Anglian Water hosepipe ban relaxed for turf growers and landscape gardeners
Water company bosses have relaxed hosepipe restrictions for turf growers and commercial gardeners in a bid to stop businesses being damaged by the ban.
Anglian Water (AW) enforced a hosepipe ban on all its domestic customers from April 5, although commercial water users were spared in order to prevent an adverse economic impact.
But turf growers and landscape gardeners were quick to point out that their businesses would struggle if they were unable to use domestic water supplies to water-in new lawns delivered to people's homes.
Those businesses are now exempt from the ban so they, and their clients, will be able to water newly-laid turf and plants with a hosepipe for up to 28 days.
Despite the wettest April on record, with heavy rain continuing throughout May, East Anglia is still in drought after two exceptionally dry winters, and the water-saving restrictions will remain in place for the rest of AW's 4.2 million domestic customers.
Paul Valleley, AW's director of water services, said: 'When we introduced the ban, we made clear it applied to domestic rather than commercial use because we wanted to avoid harm to businesses and the wider impact that would have on society.
'Businesses like turf growers and landscape gardeners were caught by the ban because they carry out their business on domestic property, using hosepipes and sprinklers to help newly laid lawns and plants to establish.
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'We have been talking to those businesses since the ban came in and are very pleased we can now take this step, which will help protect their livelihoods.'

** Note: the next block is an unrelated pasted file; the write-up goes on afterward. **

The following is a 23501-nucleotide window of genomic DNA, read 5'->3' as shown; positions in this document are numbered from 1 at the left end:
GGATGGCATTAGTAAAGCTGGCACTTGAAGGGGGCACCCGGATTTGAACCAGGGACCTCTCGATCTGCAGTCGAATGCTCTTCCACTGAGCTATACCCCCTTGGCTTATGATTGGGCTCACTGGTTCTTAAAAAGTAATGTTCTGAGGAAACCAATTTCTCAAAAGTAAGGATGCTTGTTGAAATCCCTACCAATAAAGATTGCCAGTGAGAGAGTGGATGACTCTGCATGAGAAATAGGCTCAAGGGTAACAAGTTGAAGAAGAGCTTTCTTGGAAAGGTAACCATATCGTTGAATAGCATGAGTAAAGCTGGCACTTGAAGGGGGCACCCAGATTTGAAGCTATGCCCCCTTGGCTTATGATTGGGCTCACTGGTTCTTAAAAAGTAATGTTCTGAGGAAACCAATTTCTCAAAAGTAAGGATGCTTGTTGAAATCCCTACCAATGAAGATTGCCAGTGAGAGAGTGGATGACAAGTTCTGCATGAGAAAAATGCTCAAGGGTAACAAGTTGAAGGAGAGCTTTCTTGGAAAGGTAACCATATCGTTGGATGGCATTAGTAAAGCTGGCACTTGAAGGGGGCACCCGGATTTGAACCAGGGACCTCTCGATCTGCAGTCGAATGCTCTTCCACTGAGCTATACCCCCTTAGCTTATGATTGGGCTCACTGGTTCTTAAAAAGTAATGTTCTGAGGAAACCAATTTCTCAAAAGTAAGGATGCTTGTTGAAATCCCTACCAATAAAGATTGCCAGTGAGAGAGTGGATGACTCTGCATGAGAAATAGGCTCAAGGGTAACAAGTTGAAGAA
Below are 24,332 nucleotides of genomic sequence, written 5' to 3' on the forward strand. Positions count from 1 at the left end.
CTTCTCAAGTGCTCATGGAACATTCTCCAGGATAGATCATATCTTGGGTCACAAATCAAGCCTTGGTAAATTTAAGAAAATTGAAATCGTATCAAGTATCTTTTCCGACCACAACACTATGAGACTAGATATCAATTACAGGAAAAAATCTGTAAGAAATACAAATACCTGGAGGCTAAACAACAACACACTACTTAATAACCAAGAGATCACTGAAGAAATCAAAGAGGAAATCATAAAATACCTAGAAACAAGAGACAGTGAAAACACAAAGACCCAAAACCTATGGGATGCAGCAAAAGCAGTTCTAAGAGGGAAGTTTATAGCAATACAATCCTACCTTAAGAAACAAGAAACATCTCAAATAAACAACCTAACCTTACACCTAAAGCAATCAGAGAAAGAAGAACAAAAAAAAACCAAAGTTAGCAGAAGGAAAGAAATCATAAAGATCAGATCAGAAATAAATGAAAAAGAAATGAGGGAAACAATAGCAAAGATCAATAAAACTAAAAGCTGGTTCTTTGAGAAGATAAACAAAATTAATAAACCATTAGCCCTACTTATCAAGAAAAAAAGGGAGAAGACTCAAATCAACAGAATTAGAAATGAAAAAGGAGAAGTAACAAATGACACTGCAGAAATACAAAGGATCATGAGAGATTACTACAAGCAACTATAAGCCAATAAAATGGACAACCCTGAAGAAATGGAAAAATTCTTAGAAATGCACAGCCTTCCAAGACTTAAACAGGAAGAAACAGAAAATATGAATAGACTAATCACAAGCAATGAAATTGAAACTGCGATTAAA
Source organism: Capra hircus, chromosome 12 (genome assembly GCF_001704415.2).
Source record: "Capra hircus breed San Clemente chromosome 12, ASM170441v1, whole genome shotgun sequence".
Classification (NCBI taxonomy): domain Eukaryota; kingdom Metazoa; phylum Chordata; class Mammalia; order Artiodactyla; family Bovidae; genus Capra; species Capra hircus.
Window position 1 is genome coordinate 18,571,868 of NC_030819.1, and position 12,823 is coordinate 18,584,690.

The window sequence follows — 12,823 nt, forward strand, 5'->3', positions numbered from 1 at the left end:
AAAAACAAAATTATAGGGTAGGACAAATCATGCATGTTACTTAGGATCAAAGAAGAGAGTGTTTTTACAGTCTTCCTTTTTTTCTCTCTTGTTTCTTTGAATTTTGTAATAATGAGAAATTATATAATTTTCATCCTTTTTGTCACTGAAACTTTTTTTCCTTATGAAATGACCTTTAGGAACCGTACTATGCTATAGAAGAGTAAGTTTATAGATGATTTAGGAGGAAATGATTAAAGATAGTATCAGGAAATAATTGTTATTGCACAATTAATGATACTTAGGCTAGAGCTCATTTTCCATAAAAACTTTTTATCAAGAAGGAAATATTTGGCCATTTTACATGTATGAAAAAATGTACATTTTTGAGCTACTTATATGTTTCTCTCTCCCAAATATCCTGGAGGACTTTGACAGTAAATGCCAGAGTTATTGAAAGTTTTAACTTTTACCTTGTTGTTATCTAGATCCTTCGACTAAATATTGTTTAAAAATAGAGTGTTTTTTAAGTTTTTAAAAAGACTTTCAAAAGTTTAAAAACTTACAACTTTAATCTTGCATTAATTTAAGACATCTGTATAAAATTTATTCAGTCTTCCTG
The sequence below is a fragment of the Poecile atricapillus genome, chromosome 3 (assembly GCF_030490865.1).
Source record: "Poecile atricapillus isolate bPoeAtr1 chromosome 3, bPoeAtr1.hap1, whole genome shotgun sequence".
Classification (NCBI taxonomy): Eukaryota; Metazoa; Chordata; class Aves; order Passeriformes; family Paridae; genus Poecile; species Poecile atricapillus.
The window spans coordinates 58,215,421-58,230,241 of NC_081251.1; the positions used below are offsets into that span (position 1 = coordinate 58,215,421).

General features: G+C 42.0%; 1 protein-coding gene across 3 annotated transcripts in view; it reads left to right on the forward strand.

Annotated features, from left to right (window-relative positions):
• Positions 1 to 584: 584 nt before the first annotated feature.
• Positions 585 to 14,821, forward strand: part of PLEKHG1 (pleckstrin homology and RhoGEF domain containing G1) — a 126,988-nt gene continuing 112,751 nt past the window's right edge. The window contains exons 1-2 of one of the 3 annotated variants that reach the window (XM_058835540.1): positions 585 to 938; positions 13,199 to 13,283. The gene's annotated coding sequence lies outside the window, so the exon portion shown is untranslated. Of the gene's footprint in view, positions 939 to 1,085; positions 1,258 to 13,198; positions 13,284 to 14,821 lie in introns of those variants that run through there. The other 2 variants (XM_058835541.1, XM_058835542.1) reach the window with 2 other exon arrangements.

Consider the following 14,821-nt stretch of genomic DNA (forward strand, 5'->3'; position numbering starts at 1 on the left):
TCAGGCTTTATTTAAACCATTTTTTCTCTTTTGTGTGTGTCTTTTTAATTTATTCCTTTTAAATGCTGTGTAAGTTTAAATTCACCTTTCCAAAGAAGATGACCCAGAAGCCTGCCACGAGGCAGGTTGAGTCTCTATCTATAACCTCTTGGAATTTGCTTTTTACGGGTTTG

AW has agreed Codes of Practice with the Horticultural Trades Association (HTA) and the Turfgrass Growers Association (TGA) to ensure that the minimum amount of water is used, and as wisely as possible.
Tim Briercliffe, director of business development for the HTA, said: 'We are delighted that water companies have reviewed the restrictions on the landscape trade in light of the recent rainfall.
'Our members were facing serious business challenges as a result of the restrictions and this was likely to get worse with lost contracts and job losses. Much of this can now be averted thanks to this decision.
'Our members fully support the need for water efficiency and will do all they can to carry out water efficient practices, such as the use of drip watering systems, and to promote these to their customers.'
Angela Lambert, of Q Lawns in Hockwold, near Thetford, said: 'We are delighted that they (AW) have let up a little but it would be lovely to see it extended to domestic users of turf as well. At the moment, if a landscaper lays turf they can water it for 28 days, but that does not help people who want to lay turf themselves. It is good news, but it is only half-way there.'
Earlier this month Defra confirmed the AW region remained in drought despite the rain which has fallen since the introduction of the hosepipe ban, with groundwater levels still exceptionally low in some areas.
Mr Valleley said: 'After two years the British weather has finally been kinder to us in the last few weeks and we have been able to capture a great deal of the rain that has fallen in reservoirs.
'Nevertheless, the situation with the aquifers that supply more than half our water remains uncertain. Their recharge is a natural process and one which normally happens in winter when rain is free to seep through into these deep underground stores.
'It remains to be seen how much of the recent, unseasonably heavy rainfall finds its way into the aquifers and we could still face a hot summer with the chance of a third dry winter to follow.'